Malaria parasites in western Cambodia have become resistant to artemisinin-based therapies, the first-line treatment for malaria, according to a study by Oxford University researchers.
The study, conducted by the university's experts based in Thailand, has been published in the New England Journal of Medicine.
Signs of artemisinin resistance have been reported in the region, but this new research is the first detailed study of the problem, a university release said.
Resistance to the drugs could eventually render them obsolete, putting millions of lives at risk.
Professor Nick White, co-author of the study, believes the implications of the findings are potentially huge: "Artemisinins are essential weapons in our war against malaria. If they become ineffective, we have no immediate replacement. The consequences could be devastating. Elimination of malaria will not be possible and millions of lives could be lost."
Malaria kills more than a million people each year, mainly young children and pregnant women. It is caused by malaria parasites, which are injected into the bloodstream by infected mosquitoes. The most deadly form, Plasmodium falciparum, is responsible for nine out of ten deaths from malaria.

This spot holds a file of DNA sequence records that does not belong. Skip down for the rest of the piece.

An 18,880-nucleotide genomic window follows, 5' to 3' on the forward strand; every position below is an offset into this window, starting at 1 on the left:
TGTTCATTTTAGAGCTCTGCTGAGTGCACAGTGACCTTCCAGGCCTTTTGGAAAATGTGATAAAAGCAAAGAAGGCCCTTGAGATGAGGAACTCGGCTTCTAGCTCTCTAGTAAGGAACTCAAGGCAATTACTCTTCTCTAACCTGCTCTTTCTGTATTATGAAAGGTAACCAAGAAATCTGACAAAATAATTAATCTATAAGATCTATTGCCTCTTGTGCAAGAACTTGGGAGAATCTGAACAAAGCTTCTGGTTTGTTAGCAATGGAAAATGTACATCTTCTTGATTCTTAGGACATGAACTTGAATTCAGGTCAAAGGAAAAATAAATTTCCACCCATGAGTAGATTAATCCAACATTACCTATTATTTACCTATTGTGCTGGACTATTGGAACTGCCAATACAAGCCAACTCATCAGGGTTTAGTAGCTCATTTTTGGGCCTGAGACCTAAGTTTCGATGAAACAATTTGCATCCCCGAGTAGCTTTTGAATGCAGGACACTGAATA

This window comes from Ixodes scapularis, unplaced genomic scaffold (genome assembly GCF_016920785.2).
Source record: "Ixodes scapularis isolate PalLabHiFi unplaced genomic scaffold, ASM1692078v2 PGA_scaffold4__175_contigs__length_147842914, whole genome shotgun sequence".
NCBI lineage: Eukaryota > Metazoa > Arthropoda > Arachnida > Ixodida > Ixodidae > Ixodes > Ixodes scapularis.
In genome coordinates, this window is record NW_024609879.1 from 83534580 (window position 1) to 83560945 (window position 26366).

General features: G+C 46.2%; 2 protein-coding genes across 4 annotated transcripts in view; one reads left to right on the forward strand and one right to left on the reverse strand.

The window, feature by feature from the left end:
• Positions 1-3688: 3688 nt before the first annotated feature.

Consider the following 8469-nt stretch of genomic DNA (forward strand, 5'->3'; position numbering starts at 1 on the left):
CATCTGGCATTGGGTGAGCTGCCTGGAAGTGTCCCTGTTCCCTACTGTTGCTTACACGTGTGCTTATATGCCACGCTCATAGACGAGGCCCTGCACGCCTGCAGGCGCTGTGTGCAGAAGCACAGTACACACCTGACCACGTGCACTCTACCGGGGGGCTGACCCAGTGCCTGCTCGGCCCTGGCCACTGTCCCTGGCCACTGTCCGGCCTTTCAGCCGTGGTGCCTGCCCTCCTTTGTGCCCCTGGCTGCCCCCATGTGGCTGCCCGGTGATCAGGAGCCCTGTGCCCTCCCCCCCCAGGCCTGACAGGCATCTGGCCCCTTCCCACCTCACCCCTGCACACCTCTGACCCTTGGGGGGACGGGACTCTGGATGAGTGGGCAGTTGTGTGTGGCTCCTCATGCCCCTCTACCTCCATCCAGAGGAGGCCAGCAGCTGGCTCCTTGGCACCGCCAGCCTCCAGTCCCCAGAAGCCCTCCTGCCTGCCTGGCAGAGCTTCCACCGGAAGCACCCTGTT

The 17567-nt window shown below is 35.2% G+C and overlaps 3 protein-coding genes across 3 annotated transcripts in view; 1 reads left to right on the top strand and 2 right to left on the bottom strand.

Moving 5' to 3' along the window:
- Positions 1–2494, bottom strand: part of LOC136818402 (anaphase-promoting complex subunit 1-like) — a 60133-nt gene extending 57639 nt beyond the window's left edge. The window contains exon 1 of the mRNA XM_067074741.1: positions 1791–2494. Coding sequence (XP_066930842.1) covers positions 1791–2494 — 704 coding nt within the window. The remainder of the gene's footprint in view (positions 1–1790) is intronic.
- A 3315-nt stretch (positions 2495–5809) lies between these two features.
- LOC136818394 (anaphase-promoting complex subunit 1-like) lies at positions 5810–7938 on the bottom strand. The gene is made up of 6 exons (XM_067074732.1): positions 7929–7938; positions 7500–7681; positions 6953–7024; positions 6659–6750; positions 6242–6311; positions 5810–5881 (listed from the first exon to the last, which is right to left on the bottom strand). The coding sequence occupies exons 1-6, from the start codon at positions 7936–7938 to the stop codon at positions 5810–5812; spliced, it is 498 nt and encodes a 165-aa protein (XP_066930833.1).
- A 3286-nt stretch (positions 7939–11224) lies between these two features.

Artemisinin is the most effective anti-malarial drug so far. Artemisinin derivatives have the advantage over other anti-malarial drugs, such as chloroquine and mefloquine, in having few side effects and - until now - malaria parasites had no resistance against it.
Although the drugs - most commonly in the form of the derivative artesunate - can be used on their own as a monotherapy, fears over the possible development of resistance mean that they are usually given in conjunction with one or more other drugs.
These artemisinin-based combination therapies (ACTs) are now recommended by the WHO as the first-line treatment for uncomplicated falciparum malaria in all endemic countries.
The researchers studied 40 patients in Pailin, western Cambodia, and 40 patients in Wang Pha, north-western Thailand. Each was given either the artemisinin-derivative artesunate or a combination of artesunate and mefloquine.
On average, patients in Thailand were clear of parasites in 48 hours; in western Cambodia this took 84 hours - in other words, it took almost twice as long to clear the parasites in Cambodia as it did in Thailand.
Out of the 20 patients treated solely with artesunate in each country, there were recurrences of the infection in six patients in western Cambodia compared to just one person in Thailand. Of the 20 patients treated with the combination therapy, infection recurred in two patients in Cambodia compared to one in Thailand. These results again suggest that artemisinin was less effective on the Cambodian parasites.